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Ad Linking Alcohol to Cancer Effective at Curbing Drinking: Study

Sydney: A graphic Australian advertisement that highlights the link between alcohol and cancer has been nominated by drinkers as the most effective to curb their alcohol intake, reported The Guardian.

According to the report, the video advertisement, titled Spread, was developed and funded by the Western Australia government. It shows alcohol being absorbed into the bloodstream, spreading and causing cancerous cell mutations in the liver, bowel and throat.

Researchers led by renowned international behavioural scientist Professor Melanie Wakefield tested 83 English-language alcohol advertisements from around the world on 2,174 Australian adults who regularly consume alcohol.

Study participants ranked each advertisement on a five-point scale, with a score of “one” representing a low motivation to reduce drinking after viewing and “five” representing high motivation to reduce drinking after viewing.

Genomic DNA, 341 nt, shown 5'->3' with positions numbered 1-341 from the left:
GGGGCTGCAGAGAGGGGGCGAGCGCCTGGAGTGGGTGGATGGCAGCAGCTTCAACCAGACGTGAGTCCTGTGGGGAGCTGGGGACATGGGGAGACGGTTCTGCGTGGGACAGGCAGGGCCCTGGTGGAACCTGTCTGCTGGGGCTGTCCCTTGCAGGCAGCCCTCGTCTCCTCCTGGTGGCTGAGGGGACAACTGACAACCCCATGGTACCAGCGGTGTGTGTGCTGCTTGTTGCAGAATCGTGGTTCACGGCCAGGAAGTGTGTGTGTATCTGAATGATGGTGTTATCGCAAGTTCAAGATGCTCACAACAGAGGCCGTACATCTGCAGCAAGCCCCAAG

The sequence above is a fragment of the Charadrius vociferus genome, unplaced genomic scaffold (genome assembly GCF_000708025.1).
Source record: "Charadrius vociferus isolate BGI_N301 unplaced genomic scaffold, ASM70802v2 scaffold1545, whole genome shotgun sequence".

Spread ranked the highest with an average score of 3.77 and was favoured across a range of groups including men, women, young and older adults, and low and high-risk drinkers.

Four out of the top 10 most effective advertisements were from Australia and of those, all were from Western Australia.

The least motivating ad, from New Zealand, was titled Add Nothing, and encouraged drinking water instead of beer. The results were published on Thursday in the medical journal BMJ Open.

The McCusker Centre for Action on Alcohol and Youth gave input into the development of the highest-ranked ad.

The centre’s executive officer, Julia Stafford, said Spread was successful because experts in the field had been approached for input.

According to the Cancer Council of Australia, more than 3,200 cases of cancer each year could be prevented nationally if people limited their alcohol consumption.